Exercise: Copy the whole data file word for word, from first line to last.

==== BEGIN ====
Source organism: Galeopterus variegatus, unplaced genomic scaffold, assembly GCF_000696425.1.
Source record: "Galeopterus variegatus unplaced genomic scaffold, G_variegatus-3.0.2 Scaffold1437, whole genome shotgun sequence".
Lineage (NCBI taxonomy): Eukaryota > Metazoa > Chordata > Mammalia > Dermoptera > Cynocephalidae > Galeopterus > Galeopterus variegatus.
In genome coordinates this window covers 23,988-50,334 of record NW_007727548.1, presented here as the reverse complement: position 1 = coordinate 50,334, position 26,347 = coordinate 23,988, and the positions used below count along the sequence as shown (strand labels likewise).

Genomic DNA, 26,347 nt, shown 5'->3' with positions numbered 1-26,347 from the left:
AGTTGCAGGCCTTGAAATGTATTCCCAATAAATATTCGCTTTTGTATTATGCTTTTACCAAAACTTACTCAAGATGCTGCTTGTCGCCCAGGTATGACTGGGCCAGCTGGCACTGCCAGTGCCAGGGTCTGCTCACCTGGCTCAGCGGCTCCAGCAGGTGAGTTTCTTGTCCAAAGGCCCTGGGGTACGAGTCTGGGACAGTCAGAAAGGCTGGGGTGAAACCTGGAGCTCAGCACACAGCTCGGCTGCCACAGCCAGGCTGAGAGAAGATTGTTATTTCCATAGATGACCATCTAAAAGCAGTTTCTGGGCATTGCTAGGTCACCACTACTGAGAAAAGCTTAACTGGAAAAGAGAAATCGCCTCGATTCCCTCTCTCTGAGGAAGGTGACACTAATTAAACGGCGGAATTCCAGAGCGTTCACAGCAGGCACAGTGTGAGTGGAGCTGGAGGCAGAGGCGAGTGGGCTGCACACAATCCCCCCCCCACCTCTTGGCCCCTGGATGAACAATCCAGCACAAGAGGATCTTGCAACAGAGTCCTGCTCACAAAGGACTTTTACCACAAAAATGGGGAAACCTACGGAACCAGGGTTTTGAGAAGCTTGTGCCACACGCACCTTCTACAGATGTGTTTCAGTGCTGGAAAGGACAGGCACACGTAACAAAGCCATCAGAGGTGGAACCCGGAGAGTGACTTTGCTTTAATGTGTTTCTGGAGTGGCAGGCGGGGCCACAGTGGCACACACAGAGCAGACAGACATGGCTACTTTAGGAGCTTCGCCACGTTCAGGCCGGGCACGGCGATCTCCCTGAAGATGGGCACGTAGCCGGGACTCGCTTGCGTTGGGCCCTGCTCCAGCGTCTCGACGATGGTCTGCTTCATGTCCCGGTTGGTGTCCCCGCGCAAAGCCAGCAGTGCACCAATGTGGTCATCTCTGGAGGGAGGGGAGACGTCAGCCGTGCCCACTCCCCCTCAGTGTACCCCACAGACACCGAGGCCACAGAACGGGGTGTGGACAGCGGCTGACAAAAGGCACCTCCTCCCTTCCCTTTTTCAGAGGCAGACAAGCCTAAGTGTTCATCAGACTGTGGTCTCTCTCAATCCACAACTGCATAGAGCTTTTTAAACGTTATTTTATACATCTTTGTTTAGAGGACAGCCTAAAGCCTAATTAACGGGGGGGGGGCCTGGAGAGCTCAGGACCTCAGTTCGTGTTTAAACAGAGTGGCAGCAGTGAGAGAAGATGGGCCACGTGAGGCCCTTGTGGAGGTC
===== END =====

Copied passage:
Source organism: Galeopterus variegatus, unplaced genomic scaffold, assembly GCF_000696425.1.
Source record: "Galeopterus variegatus unplaced genomic scaffold, G_variegatus-3.0.2 Scaffold1437, whole genome shotgun sequence".
Lineage (NCBI taxonomy): Eukaryota > Metazoa > Chordata > Mammalia > Dermoptera > Cynocephalidae > Galeopterus > Galeopterus variegatus.
In genome coordinates this window covers 23,988-50,334 of record NW_007727548.1, presented here as the reverse complement: position 1 = coordinate 50,334, position 26,347 = coordinate 23,988, and the positions used below count along the sequence as shown (strand labels likewise).

Genomic DNA, 26,347 nt, shown 5'->3' with positions numbered 1-26,347 from the left:
AGTTGCAGGCCTTGAAATGTATTCCCAATAAATATTCGCTTTTGTATTATGCTTTTACCAAAACTTACTCAAGATGCTGCTTGTCGCCCAGGTATGACTGGGCCAGCTGGCACTGCCAGTGCCAGGGTCTGCTCACCTGGCTCAGCGGCTCCAGCAGGTGAGTTTCTTGTCCAAAGGCCCTGGGGTACGAGTCTGGGACAGTCAGAAAGGCTGGGGTGAAACCTGGAGCTCAGCACACAGCTCGGCTGCCACAGCCAGGCTGAGAGAAGATTGTTATTTCCATAGATGACCATCTAAAAGCAGTTTCTGGGCATTGCTAGGTCACCACTACTGAGAAAAGCTTAACTGGAAAAGAGAAATCGCCTCGATTCCCTCTCTCTGAGGAAGGTGACACTAATTAAACGGCGGAATTCCAGAGCGTTCACAGCAGGCACAGTGTGAGTGGAGCTGGAGGCAGAGGCGAGTGGGCTGCACACAATCCCCCCCCCACCTCTTGGCCCCTGGATGAACAATCCAGCACAAGAGGATCTTGCAACAGAGTCCTGCTCACAAAGGACTTTTACCACAAAAATGGGGAAACCTACGGAACCAGGGTTTTGAGAAGCTTGTGCCACACGCACCTTCTACAGATGTGTTTCAGTGCTGGAAAGGACAGGCACACGTAACAAAGCCATCAGAGGTGGAACCCGGAGAGTGACTTTGCTTTAATGTGTTTCTGGAGTGGCAGGCGGGGCCACAGTGGCACACACAGAGCAGACAGACATGGCTACTTTAGGAGCTTCGCCACGTTCAGGCCGGGCACGGCGATCTCCCTGAAGATGGGCACGTAGCCGGGACTCGCTTGCGTTGGGCCCTGCTCCAGCGTCTCGACGATGGTCTGCTTCATGTCCCGGTTGGTGTCCCCGCGCAAAGCCAGCAGTGCACCAATGTGGTCATCTCTGGAGGGAGGGGAGACGTCAGCCGTGCCCACTCCCCCTCAGTGTACCCCACAGACACCGAGGCCACAGAACGGGGTGTGGACAGCGGCTGACAAAAGGCACCTCCTCCCTTCCCTTTTTCAGAGGCAGACAAGCCTAAGTGTTCATCAGACTGTGGTCTCTCTCAATCCACAACTGCATAGAGCTTTTTAAACGTTATTTTATACATCTTTGTTTAGAGGACAGCCTAAAGCCTAATTAACGGGGGGGGGGCCTGGAGAGCTCAGGACCTCAGTTCGTGTTTAAACAGAGTGGCAGCAGTGAGAGAAGATGGGCCACGTGAGGCCCTTGTGGAGGTC